What top executives expect after South Africa's election?

The floundering economy must be reinvigorated, they say.

South Africa’s ruling African National Congress (ANC) has secured a majority win of the country's sixth national elections, giving President Cyril Ramaphosa a definitive mandate.  

The hard work begins for Cyril after the elections. He will be tasked with growing a limping South African economy that is expected to grow by less than one percent in 2019. His government must address unemployment and inequality levels that have reached crisis proportions. Once taking office, he also must rebuild investor confidence that remains in the doldrums, shake off the widely-held perception that the ruling ANC tolerates corruption and doesn’t prosecute wrongdoers. 

Top business leaders are in harmony about what the country needs after elections. M&A Africa spoke to some of them. 

Colin Coleman, CEO of Goldman Sachs in South Africa 


“We need to ramp up structural reforms to grow the South African economy. We need to get state-owned enterprises working and loosen up a raft of tourism and visa regulations to boost economic growth. We also need certainty on mining policy to get traction so that we can get investor confidence back. After the elections, we also need a solid government administration with good people across the bench to start implementing these reforms. There are good people. But the question is whether we will see them being appointed or not.”


Martin Kingston, executive chair of Rothschild’s South African unit

“There is no doubt that the arrival of Cyril Ramaphosa as the President of the country has marked a fundamental shift in the drive to attract capital and enable the private sector to play its proper role. By any measure, economic growth and job creation are not driven by the state but by the private sector. The President has set a very ambitious target of attracting $100 billion in new investment over the next five years."

“On the one hand, I am confident that sentiment around South Africa has improved compared with the recent past. However, there are significant headwinds. This is a country with major structural challenges that Cyril Ramaphosa has to address. There are significant macro-economic and political issues that he needs to deal with – whether that is anemic growth rate, high levels of unemployment or low levels of productivity. My sense is that South Africa is no longer going to enjoy the most favoured nation status and benefit of the doubt. It is another country in a complicated world. When you are just another country in a complicated world, you have to fight hard to attract investment.”

Thabo Dloti, chairperson of African Bank and MD of Sithega Holdings 

“I can say it without any fear of contradiction, I am more bullish now about South Africa compared with 24 months ago. If you have policymakers that don’t have a coherent picture of what they are trying to create, it creates chaos. That’s where we were at. We didn’t have a coherent strategy of making South Africa great. The plans about taking South Africa forward are much clearer. As a country, we are addressing issues at state-owned companies, we are dealing with the country’s debt problem and government spending. The investments that the private sector is making now will translate and we’ll see the fruits of that much later."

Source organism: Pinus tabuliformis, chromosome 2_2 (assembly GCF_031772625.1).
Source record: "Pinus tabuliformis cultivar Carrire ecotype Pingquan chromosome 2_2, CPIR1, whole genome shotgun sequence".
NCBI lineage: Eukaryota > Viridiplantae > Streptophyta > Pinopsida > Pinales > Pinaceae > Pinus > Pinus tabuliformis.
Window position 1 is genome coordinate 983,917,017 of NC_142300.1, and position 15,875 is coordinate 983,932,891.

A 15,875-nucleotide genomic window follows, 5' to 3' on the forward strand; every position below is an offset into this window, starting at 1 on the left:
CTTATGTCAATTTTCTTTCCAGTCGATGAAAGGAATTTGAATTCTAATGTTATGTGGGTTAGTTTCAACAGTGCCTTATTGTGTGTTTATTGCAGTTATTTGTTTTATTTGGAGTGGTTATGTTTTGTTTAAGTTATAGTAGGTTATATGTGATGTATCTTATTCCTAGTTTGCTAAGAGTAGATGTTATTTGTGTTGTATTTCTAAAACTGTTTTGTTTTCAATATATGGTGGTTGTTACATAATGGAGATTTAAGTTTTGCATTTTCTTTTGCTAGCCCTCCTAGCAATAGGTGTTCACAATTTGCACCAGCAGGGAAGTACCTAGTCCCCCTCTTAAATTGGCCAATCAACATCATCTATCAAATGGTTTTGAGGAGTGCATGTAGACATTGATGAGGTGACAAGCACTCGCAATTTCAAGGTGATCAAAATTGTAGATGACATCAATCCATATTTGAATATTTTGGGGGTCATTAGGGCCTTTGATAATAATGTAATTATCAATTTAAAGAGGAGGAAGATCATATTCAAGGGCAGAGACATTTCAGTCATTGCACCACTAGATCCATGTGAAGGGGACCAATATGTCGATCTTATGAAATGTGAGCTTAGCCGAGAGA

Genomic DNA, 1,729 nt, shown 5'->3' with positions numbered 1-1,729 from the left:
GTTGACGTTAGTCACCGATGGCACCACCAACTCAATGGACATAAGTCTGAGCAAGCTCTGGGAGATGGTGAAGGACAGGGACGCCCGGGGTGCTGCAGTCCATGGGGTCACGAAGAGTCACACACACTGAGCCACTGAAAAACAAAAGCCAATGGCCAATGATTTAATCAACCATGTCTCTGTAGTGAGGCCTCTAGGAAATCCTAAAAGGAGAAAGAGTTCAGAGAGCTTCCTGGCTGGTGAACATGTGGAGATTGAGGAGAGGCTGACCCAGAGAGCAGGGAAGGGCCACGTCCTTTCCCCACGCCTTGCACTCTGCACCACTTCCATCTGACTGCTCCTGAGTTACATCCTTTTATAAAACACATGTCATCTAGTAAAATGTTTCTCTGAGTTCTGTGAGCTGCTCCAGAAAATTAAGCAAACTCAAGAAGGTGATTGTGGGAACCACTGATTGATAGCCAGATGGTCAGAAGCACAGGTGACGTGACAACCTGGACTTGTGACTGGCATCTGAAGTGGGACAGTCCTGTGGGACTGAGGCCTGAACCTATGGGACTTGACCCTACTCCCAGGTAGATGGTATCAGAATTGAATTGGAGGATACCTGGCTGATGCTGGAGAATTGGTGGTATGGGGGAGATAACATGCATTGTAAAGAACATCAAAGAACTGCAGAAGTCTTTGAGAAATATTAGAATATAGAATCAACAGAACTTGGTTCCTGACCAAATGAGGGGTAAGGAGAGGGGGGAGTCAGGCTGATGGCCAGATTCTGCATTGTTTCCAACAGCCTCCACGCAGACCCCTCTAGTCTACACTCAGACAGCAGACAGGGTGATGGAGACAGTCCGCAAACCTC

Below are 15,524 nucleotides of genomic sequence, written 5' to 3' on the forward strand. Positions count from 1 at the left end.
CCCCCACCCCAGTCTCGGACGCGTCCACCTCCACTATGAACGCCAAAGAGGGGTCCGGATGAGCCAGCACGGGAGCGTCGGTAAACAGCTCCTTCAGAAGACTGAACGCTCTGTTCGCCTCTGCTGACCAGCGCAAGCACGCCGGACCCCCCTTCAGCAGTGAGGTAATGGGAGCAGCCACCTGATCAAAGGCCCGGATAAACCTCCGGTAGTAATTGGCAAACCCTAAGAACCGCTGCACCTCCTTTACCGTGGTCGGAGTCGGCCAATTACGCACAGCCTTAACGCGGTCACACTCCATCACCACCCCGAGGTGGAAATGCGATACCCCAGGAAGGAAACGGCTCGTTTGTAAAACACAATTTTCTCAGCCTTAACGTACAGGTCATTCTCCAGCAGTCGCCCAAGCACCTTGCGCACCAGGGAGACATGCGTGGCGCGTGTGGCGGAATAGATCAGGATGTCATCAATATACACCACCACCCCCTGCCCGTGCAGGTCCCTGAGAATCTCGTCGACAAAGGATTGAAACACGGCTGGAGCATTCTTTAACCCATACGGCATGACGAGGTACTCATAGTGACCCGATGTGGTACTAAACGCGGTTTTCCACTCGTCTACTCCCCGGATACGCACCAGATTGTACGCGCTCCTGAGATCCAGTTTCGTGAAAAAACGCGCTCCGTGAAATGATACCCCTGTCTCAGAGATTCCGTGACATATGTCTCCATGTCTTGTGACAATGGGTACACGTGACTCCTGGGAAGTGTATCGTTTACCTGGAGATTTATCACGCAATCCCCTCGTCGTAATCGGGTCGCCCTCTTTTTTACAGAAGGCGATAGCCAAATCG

"The rule of law works in South Africa. For us who are not politicians but citizens, who want to deploy our resources to make things happen, you know that if something goes wrong, there is rule of law, regulations, and protection in place. I believe that South Africa is a land of opportunity because it’s an open economy. The business opportunities are there if you have good ideas.”

Andrew König, CEO of Redefine Properties 

“Many decision makers have adopted a wait-and-see approach until the conclusion of the election. With this comes the low levels of confidence that has been prevailing.  There are also low levels of fixed investments in the South African economy – whether it is government, corporate and foreign investor spend.  This bad for economic growth.  The election is not going to have this magic bullet that everything is going be fixed overnight.”

“However, we believe that after the election, there will be more policy certainty and outcomes around issues such as consequences from all the Commission of Inquiries [that are probing corruption in the public sector]. All we need is getting confidence back to the market, having consequences for corruption and the government taking action around spending taxes responsibly. These things are investor positive. We are hoping that the President is in a position where he can be bold and decisive in fixing the country and its economy.”

Herschel Jawitz, CEO of Jawitz Properties 


“The 2019 elections continue to show that despite the political, social and economic challenges, South Africa has a strong, vibrant and rigorous democracy. There is no doubt that we are seeing some shifts in the political landscape across the country both to the left and right which is not dissimilar to political trends around the world. The key now will be whether the President has the political mandate to follow through on some of the key deliverables that are desperately needed to restore confidence in the country and the economy both locally and internationally”.

“All eyes will be on the issue of corruption and who will be held accountable, the restructuring of the cabinet, dealing with Eskom and stimulating the economy. We have got ourselves into a mess and we will have to get ourselves out of it.”